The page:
Neurological Assessment

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Original Editor - Kim Jackson Top Contributors - Kim Jackson


In order to provide the best care and plan the best treatment a thorough assessment must be undertaken. It is the most important step in the rehabilitation process, helps to guide our clinical reasoning and decision when making informed decisions about the rehabilitation process. Johnson & Thompson (1996) outlined that treatment can only be as good as the assessment on which it was based[1]. So in order for us to progress and manage our treatment plan and ensure we are identifying out patients problems the assessment should be an ongoing and continuous process. A neurological assessment focuses on the nervous system to assess and identify any abnormalities that affect function and activities of daily living. It should allow us to create individual, patient-centred goals and ultimately a tailor-made treatment plan based on the client's needs.


History of Present Condition

  • Progression of the Condition
  • Date of Onset of Signs & Symptoms
  • Medical Management
  • Medical Observations
  • Other management
  • Previous Therapy
  • Results of Specific Investigations (X-rays, CT Scans, Blood Tests)

Past Medical History 

  • Co-morbidities and other non-related conditions
  • Special Equipment, Technology Dependency
  • Previous Surgery
  • Medication History

Subjective Assessment

The subjective assessment is used to provide a detailed picture of how the present condition affects the patient. 

Social History

  • Social Situation
  • Family Support
  • Accommodation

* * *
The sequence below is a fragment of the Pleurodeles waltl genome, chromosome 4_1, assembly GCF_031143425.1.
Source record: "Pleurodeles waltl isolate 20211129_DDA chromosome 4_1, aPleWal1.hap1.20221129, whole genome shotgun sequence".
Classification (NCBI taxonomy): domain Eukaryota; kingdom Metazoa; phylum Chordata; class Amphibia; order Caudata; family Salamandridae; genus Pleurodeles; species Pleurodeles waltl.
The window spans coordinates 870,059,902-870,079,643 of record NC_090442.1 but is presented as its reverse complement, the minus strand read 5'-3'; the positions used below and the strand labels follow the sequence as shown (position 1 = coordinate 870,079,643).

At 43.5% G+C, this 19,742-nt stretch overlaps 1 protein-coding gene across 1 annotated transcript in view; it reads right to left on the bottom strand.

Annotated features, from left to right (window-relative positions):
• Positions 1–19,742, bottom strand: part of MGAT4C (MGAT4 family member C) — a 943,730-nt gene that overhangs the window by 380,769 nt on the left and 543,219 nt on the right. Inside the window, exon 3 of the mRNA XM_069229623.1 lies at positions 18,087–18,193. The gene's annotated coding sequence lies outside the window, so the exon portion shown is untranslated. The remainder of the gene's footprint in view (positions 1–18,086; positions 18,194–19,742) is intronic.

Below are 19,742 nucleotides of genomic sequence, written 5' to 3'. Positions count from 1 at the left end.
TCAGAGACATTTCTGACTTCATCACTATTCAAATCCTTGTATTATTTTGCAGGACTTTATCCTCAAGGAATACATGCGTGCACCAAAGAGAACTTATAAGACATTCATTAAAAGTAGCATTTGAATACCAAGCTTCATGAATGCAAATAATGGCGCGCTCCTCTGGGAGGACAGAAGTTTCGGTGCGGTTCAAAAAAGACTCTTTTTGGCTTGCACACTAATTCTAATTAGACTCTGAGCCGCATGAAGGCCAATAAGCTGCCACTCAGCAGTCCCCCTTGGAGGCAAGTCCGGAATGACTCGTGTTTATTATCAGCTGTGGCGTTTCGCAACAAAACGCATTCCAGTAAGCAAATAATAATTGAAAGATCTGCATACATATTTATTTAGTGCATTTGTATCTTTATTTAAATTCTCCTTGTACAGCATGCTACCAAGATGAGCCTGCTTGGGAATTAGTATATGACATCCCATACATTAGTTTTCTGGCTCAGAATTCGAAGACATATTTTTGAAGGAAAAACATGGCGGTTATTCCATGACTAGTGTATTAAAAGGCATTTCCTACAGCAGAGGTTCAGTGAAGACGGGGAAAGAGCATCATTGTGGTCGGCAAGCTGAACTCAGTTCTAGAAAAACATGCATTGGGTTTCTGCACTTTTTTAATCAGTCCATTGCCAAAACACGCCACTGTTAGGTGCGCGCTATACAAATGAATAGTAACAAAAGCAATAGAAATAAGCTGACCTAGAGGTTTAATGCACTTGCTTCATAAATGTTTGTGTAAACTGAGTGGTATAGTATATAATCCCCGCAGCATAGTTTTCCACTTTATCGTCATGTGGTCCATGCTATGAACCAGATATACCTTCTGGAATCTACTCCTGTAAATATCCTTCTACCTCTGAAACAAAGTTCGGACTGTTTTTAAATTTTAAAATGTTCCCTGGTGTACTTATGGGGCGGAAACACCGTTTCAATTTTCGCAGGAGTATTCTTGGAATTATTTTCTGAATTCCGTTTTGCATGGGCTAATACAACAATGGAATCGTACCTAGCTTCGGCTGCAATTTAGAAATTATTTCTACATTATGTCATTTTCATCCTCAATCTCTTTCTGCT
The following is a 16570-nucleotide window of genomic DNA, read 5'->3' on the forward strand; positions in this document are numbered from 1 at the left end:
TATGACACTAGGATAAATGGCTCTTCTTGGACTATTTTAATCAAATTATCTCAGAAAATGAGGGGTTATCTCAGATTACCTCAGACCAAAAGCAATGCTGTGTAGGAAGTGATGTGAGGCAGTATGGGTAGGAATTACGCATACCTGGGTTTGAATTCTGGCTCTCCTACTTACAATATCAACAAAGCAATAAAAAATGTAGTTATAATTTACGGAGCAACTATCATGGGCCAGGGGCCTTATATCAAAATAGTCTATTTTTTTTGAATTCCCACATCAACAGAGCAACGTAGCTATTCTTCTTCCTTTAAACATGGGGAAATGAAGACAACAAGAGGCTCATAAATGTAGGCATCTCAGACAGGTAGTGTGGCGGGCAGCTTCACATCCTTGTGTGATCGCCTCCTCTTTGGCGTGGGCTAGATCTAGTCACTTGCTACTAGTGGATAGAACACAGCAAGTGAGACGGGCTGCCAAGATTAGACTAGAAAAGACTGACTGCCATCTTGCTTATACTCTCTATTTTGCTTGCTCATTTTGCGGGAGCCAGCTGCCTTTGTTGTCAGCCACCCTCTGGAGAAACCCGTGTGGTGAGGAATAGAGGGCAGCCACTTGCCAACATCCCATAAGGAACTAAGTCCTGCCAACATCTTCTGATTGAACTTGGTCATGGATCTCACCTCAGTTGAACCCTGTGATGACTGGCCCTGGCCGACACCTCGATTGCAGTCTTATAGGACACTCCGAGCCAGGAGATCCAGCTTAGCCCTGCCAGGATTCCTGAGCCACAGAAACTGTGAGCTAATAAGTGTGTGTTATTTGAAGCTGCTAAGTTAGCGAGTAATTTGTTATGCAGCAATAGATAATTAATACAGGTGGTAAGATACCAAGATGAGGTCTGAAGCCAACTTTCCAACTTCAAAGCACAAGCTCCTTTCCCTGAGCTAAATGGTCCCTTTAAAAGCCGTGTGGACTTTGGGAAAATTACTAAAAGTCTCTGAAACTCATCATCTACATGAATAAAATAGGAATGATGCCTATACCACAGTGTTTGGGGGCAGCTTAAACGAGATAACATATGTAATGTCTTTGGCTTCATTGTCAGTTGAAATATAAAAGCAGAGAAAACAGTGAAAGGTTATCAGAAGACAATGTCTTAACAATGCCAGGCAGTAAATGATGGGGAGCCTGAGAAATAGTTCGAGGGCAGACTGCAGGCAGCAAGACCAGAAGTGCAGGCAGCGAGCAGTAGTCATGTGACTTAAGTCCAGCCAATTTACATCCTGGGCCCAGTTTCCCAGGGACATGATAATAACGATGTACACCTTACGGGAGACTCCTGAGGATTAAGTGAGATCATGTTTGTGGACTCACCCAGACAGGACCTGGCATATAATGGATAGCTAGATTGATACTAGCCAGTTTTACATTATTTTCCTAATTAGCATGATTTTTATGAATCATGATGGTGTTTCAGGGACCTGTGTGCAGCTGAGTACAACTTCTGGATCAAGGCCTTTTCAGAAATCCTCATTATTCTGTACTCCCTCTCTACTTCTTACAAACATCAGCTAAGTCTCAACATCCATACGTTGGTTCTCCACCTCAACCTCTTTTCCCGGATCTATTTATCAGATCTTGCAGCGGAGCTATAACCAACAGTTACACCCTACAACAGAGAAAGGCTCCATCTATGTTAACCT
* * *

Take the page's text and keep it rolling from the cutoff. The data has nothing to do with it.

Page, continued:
• Social Service Support


  • Normal Daily Routine
  • Employment
  • Leisure Activities


  • General
  • Indoor
  • Outdoor
  • Steps & Stairs
  • Falls

Personal Care

  • Washing
  • Continence
  • Dressing


  • Vision
  • Hearing
  • Swallowing
  • Fatigue
  • Pain
  • Perceptions of own Problems/Main Concern
  • Expectations of Treatment

Objective Assessment

Posture and Balance

  • Alignment
  • Neglect
  • Sitting Balance
  • Standing Balance

Voluntary Movement

  • Range of Movement
  • Strength
  • Endurance
  • Coordination 
    Finger to Nose Test
    Heel to Shin Test
    Rapidly Alternating Movement

Involuntary Movement

  • Tremor
  • Clonus
  • Chorea
  • Associated Reactions


  • Decreased / Flaccid
  • Increased
    Spasticity (Clasp-knife)
    Rigidity (Cogwheel or Lead Pipe)


  • Deep Tendon Reflexes
    Biceps (C5/6)
    Triceps (C7/8)
    Knee (L3/4)
    Ankle (S1/2)
  • Plantar Response (Babinski’s Sign)

Babinski Sign Test video provided by Clinically Relevant


  • Light Touch
  • Pin Prick
  • Two Point Discrimination
  • Vibration Sense
  • Joint Position Sense
  • Temperature
  • Vision and Hearing

Functional Activities

  • Bed Mobility
  • Sitting Balance
  • Transfers
  • Upper Limb Function
  • Mobility
  • Stairs


  • Pattern
  • Distance
  • Velocity
  • Use of Walking Aids
  • Orthoses
  • Assistance
  • Cognitive Status
  • Attention
  • Orientation
  • Memory


  1. Johnson J, Thompson AJ. Rehabilitation in a neuroscience centre: the role of expert assessment and selection. British Journal of Therapy and Rehabilitation. 1996 Jun;3(6):303-8.